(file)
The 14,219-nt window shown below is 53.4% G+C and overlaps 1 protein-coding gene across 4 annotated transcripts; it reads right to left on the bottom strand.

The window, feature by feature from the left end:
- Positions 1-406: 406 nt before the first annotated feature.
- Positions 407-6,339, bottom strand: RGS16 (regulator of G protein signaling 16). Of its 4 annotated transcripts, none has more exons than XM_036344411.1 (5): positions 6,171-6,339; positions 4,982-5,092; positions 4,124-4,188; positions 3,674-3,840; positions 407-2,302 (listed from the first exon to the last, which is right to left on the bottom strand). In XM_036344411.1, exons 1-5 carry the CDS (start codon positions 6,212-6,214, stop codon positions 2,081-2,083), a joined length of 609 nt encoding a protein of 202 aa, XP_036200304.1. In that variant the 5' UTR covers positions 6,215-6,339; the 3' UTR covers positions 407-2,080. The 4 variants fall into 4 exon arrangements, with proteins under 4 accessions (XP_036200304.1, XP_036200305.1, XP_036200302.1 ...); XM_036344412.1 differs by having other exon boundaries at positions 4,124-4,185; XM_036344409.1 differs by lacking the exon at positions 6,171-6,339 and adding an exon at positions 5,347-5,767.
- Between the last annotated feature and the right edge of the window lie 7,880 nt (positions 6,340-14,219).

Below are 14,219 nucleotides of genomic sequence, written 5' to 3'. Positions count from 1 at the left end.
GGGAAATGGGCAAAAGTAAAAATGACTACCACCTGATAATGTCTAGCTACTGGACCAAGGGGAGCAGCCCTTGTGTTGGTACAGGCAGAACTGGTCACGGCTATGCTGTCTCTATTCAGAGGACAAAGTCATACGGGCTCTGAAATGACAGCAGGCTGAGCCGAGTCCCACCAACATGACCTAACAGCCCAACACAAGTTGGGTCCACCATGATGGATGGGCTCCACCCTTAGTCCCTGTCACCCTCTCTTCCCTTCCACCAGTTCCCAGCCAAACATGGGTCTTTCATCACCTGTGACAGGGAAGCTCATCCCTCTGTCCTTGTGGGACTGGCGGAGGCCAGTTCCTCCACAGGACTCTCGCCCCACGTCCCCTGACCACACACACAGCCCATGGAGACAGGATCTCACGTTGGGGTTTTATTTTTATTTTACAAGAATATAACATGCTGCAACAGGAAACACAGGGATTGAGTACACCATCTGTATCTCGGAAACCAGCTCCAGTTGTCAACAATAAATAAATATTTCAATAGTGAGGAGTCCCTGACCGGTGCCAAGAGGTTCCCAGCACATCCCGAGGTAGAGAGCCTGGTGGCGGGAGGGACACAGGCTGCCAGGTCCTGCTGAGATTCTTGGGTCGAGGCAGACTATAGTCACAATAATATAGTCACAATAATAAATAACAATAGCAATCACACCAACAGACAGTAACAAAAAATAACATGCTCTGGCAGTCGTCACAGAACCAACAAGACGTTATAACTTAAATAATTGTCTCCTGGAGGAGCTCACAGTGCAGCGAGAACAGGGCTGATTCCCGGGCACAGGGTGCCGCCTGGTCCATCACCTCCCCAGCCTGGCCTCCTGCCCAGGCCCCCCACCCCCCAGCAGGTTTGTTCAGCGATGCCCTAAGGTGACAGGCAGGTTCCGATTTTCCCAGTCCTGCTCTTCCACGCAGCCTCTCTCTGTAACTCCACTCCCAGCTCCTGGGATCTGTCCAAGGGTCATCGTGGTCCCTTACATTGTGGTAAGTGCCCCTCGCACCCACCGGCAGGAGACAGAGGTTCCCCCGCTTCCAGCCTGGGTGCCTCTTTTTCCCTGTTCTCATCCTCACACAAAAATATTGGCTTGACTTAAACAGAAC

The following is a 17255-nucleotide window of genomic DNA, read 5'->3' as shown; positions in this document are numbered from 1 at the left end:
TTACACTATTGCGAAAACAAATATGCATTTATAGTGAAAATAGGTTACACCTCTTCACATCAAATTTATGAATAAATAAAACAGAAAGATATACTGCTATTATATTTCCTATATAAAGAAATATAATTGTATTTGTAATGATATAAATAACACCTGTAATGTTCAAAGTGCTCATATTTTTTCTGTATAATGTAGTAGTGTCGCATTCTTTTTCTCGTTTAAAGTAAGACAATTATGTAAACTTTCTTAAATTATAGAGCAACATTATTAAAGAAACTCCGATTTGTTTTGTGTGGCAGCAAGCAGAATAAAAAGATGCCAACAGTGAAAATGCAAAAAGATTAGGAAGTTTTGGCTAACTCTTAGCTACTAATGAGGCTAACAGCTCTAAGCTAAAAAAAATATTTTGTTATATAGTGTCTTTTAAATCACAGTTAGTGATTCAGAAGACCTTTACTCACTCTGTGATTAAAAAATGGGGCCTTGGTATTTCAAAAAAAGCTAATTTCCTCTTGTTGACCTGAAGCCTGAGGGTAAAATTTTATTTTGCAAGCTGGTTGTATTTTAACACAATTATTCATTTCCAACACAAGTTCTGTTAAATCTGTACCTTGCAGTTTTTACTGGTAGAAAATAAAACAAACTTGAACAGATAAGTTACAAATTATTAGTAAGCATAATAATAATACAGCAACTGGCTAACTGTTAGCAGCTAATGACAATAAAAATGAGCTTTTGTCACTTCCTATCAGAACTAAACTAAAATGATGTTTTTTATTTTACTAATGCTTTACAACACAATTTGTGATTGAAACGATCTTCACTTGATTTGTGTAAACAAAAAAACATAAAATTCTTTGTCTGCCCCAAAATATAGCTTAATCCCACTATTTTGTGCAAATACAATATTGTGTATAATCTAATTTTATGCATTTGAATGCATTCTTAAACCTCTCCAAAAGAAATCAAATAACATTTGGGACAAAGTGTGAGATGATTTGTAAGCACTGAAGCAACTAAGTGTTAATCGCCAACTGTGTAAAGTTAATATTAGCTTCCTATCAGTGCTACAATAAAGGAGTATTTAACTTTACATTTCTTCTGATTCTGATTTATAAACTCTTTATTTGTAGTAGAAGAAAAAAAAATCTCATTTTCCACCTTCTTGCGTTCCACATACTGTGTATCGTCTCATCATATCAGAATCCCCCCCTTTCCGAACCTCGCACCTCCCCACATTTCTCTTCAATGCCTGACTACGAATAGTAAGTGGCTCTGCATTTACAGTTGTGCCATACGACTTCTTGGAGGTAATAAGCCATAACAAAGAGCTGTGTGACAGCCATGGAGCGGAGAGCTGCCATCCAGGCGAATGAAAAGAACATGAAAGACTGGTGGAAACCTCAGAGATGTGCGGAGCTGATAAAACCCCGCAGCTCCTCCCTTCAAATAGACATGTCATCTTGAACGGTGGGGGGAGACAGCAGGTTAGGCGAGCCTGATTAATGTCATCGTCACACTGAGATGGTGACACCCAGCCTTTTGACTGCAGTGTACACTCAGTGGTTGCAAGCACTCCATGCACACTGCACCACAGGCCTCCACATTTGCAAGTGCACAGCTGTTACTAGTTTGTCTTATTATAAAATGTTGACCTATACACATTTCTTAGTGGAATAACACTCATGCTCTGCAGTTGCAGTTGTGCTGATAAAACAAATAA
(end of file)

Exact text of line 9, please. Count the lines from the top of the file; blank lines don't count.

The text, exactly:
TTACACTATTGCGAAAACAAATATGCATTTATAGTGAAAATAGGTTACACCTCTTCACATCAAATTTATGAATAAATAAAACAGAAAGATATACTGCTATTATATTTCCTATATAAAGAAATATAATTGTATTTGTAATGATATAAATAACACCTGTAATGTTCAAAGTGCTCATATTTTTTCTGTATAATGTAGTAGTGTCGCATTCTTTTTCTCGTTTAAAGTAAGACAATTATGTAAACTTTCTTAAATTATAGAGCAACATTATTAAAGAAACTCCGATTTGTTTTGTGTGGCAGCAAGCAGAATAAAAAGATGCCAACAGTGAAAATGCAAAAAGATTAGGAAGTTTTGGCTAACTCTTAGCTACTAATGAGGCTAACAGCTCTAAGCTAAAAAAAATATTTTGTTATATAGTGTCTTTTAAATCACAGTTAGTGATTCAGAAGACCTTTACTCACTCTGTGATTAAAAAATGGGGCCTTGGTATTTCAAAAAAAGCTAATTTCCTCTTGTTGACCTGAAGCCTGAGGGTAAAATTTTATTTTGCAAGCTGGTTGTATTTTAACACAATTATTCATTTCCAACACAAGTTCTGTTAAATCTGTACCTTGCAGTTTTTACTGGTAGAAAATAAAACAAACTTGAACAGATAAGTTACAAATTATTAGTAAGCATAATAATAATACAGCAACTGGCTAACTGTTAGCAGCTAATGACAATAAAAATGAGCTTTTGTCACTTCCTATCAGAACTAAACTAAAATGATGTTTTTTATTTTACTAATGCTTTACAACACAATTTGTGATTGAAACGATCTTCACTTGATTTGTGTAAACAAAAAAACATAAAATTCTTTGTCTGCCCCAAAATATAGCTTAATCCCACTATTTTGTGCAAATACAATATTGTGTATAATCTAATTTTATGCATTTGAATGCATTCTTAAACCTCTCCAAAAGAAATCAAATAACATTTGGGACAAAGTGTGAGATGATTTGTAAGCACTGAAGCAACTAAGTGTTAATCGCCAACTGTGTAAAGTTAATATTAGCTTCCTATCAGTGCTACAATAAAGGAGTATTTAACTTTACATTTCTTCTGATTCTGATTTATAAACTCTTTATTTGTAGTAGAAGAAAAAAAAATCTCATTTTCCACCTTCTTGCGTTCCACATACTGTGTATCGTCTCATCATATCAGAATCCCCCCCTTTCCGAACCTCGCACCTCCCCACATTTCTCTTCAATGCCTGACTACGAATAGTAAGTGGCTCTGCATTTACAGTTGTGCCATACGACTTCTTGGAGGTAATAAGCCATAACAAAGAGCTGTGTGACAGCCATGGAGCGGAGAGCTGCCATCCAGGCGAATGAAAAGAACATGAAAGACTGGTGGAAACCTCAGAGATGTGCGGAGCTGATAAAACCCCGCAGCTCCTCCCTTCAAATAGACATGTCATCTTGAACGGTGGGGGGAGACAGCAGGTTAGGCGAGCCTGATTAATGTCATCGTCACACTGAGATGGTGACACCCAGCCTTTTGACTGCAGTGTACACTCAGTGGTTGCAAGCACTCCATGCACACTGCACCACAGGCCTCCACATTTGCAAGTGCACAGCTGTTACTAGTTTGTCTTATTATAAAATGTTGACCTATACACATTTCTTAGTGGAATAACACTCATGCTCTGCAGTTGCAGTTGTGCTGATAAAACAAATAA